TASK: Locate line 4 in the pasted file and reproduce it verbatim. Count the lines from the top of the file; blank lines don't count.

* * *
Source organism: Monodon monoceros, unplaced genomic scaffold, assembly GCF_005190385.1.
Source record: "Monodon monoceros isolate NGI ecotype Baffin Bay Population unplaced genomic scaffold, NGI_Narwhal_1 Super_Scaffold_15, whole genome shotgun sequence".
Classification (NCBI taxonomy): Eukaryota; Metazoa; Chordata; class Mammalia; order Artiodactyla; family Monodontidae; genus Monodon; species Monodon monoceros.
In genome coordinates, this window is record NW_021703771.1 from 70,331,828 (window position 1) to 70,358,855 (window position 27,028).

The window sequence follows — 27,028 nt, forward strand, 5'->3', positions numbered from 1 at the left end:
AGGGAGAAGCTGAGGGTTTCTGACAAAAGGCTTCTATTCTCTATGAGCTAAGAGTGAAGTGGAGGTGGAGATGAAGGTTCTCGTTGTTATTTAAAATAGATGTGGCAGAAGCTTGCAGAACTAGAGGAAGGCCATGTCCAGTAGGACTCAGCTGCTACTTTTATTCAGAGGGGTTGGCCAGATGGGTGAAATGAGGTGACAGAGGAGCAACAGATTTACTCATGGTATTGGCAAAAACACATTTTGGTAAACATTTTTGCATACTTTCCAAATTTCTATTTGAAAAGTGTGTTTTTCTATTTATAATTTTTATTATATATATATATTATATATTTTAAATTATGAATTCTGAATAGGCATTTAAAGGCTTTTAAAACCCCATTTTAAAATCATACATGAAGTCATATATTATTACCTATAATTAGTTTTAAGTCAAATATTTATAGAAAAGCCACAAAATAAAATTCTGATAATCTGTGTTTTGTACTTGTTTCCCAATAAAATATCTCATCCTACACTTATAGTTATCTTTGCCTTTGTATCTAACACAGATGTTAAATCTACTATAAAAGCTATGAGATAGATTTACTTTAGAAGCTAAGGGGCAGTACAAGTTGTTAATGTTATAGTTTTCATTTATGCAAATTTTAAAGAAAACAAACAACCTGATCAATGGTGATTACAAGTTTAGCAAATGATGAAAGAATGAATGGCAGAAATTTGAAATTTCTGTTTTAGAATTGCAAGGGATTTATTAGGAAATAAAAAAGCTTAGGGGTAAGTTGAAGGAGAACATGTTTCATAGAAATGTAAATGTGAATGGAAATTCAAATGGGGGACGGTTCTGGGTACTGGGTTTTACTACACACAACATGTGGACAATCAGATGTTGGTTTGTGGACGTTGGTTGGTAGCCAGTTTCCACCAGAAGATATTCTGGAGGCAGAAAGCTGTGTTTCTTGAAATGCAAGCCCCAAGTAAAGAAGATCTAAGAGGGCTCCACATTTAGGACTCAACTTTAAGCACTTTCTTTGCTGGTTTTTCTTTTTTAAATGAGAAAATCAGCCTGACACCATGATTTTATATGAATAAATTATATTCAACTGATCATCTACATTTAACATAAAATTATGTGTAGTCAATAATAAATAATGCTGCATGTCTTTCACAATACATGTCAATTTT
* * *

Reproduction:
In genome coordinates, this window is record NW_021703771.1 from 70,331,828 (window position 1) to 70,358,855 (window position 27,028).